What you said about Sebastian finding his salvation in religion got me thinking about his situation, and it's almost an ironic journey for him. He wanted to flee his family and his mother in particular, which also involves fleeing the control of religion in his life, but he ends up seeking solace in the arms of the church, and by extension his mother, family, childhood and past.
A return of the repressed for Sebastian, perhaps, which is how I view Julia's situation as well. No matter how much they try to escape their mother and family and religious and societal expectations, both Julia and Sebastian find themselves drawn back. Cordelia, who is the only one who appears to embrace her religion in a positive way (unlike Bridey who is essentially pretty passive), she manages to get away and find peace within her life without psychologically shutting anything out.
I agree with you about the Julia/Sebastian/Charles situation, but I think that part of what he loved about both Julia and Sebastian was what their family stood for - they both represent a way of life that he is both attracted to and appalled by. He admits that Sebastian was "the forerunner" and I think there was a sexual and romantic love in addition to a friendship and an admiration. It is all the more tragic that he couldn't forge a lasting relationship with either of them because of prejudices: society's prejudice against homosexuality (with Sebastian), and the religious prejudice against divorce and living in sin (with Julia).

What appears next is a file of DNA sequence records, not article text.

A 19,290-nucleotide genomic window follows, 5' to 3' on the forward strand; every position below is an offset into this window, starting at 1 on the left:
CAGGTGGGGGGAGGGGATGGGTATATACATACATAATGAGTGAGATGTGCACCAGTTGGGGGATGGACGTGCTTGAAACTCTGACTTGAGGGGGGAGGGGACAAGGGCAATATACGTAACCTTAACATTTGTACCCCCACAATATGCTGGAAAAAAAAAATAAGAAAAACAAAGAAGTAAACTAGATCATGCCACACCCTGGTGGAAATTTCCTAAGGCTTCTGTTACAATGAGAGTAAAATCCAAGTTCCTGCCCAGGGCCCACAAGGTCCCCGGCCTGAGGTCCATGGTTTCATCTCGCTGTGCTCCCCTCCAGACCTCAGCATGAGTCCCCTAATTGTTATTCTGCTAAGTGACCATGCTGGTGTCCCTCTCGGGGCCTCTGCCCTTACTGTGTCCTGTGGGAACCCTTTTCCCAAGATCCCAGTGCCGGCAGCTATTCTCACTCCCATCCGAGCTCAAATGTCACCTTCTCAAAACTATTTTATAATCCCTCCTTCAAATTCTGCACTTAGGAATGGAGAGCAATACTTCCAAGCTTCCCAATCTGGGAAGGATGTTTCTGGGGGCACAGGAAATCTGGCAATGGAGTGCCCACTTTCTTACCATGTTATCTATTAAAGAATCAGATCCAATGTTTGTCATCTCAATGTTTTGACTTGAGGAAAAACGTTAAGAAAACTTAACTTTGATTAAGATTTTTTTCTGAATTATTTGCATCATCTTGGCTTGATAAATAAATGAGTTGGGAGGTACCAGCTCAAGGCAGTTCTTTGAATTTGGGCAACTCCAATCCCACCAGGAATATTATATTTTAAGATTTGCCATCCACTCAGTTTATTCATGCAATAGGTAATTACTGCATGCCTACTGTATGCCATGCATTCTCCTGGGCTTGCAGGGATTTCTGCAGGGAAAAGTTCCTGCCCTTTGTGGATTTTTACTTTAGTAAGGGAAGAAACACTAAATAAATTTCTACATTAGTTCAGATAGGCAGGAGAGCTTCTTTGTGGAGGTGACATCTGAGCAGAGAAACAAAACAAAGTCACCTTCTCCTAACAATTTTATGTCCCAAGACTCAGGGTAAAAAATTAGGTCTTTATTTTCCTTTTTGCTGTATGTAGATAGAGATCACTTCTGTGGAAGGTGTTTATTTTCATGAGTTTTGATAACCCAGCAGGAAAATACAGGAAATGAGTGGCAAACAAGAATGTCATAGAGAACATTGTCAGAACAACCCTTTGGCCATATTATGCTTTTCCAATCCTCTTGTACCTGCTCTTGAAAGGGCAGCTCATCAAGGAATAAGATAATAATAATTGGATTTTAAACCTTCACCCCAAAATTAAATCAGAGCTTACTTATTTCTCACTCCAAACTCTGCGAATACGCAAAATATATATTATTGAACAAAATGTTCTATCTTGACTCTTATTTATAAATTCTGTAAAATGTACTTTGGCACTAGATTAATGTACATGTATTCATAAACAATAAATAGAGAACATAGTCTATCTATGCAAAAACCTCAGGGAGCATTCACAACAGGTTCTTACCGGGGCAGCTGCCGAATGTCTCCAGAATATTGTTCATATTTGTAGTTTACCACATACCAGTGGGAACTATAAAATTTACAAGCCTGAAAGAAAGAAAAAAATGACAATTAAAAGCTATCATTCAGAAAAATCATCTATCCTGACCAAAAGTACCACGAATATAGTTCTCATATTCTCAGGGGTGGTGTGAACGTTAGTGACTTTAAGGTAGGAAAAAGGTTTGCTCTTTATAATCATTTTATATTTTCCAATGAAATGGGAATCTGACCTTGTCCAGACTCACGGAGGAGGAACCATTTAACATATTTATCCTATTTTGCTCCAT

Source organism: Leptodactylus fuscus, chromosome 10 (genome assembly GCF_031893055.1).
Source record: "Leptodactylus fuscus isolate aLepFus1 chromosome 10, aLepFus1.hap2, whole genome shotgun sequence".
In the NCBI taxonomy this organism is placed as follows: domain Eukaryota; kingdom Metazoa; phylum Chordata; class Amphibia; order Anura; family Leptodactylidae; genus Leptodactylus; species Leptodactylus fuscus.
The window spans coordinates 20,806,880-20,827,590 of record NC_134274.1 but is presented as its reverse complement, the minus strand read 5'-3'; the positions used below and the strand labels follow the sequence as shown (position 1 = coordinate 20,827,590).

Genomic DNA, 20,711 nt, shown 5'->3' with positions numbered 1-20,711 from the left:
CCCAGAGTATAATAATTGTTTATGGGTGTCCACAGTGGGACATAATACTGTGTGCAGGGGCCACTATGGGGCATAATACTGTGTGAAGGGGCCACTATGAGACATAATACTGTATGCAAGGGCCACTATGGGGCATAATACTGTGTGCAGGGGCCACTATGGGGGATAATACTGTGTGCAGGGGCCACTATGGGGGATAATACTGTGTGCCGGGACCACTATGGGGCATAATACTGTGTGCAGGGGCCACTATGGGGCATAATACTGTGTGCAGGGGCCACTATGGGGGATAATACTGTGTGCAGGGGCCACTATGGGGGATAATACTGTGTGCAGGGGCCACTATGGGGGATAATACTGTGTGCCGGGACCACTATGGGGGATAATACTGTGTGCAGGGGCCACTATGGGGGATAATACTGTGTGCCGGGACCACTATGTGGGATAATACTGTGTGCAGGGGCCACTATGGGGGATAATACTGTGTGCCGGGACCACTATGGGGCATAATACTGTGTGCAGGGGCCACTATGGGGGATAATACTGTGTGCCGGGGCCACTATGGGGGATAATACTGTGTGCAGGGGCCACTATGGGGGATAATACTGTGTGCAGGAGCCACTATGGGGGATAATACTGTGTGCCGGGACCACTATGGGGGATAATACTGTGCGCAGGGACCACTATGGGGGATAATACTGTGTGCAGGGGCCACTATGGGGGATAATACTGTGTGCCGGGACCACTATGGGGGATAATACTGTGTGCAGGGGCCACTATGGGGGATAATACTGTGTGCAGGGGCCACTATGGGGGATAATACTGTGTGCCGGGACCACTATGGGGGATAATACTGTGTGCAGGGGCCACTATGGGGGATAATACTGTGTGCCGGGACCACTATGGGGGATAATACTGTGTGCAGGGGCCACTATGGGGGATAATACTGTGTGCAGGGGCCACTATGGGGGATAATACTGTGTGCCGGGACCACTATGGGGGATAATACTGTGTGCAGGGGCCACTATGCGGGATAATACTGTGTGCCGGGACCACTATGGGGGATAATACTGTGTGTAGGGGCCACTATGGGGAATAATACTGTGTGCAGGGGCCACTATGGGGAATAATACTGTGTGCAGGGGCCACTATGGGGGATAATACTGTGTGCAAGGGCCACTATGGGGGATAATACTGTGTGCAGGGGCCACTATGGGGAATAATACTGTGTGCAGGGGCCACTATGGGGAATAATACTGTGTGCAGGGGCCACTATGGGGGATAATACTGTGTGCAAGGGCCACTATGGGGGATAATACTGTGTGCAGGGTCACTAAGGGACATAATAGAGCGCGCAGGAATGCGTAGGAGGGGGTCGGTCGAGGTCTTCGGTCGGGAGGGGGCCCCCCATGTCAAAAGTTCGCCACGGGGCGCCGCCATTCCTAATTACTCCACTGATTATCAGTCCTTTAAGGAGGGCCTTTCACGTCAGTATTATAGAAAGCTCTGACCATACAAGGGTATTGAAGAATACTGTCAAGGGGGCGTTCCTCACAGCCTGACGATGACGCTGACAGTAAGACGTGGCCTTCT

What you say about the role of representation is fascinating: the idea of the frames being an alienating technique. Waugh published the novel in 1945, and so his original readers would have experienced the war first-hand, whether in action or at home. They also would have experienced it second-hand, through representations in art, through news reports, through stories told by others, and that makes me wonder if there was a sense of detachment, or experiencing the event through...